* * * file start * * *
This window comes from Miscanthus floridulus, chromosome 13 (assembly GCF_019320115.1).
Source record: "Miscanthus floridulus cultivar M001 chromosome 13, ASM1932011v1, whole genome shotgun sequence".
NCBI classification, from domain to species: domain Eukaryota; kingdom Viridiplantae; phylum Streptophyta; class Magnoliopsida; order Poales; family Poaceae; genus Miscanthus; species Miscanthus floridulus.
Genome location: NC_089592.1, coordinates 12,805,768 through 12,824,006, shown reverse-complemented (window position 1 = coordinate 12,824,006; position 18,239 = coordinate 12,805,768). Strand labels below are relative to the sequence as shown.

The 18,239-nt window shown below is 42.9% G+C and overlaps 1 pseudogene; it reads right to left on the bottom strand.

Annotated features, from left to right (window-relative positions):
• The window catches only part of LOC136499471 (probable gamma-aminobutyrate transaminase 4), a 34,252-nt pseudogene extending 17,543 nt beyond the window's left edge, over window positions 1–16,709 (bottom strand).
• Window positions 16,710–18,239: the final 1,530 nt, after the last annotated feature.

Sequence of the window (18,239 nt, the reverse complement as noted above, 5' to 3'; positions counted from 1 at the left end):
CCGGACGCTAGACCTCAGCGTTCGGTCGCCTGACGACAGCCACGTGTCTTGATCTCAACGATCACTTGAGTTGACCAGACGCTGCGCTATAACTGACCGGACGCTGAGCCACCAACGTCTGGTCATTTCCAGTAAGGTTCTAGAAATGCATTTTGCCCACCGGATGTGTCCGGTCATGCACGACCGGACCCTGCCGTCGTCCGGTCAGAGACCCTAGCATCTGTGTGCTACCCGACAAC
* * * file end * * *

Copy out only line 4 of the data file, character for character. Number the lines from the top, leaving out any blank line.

Genome location: NC_089592.1, coordinates 12,805,768 through 12,824,006, shown reverse-complemented (window position 1 = coordinate 12,824,006; position 18,239 = coordinate 12,805,768). Strand labels below are relative to the sequence as shown.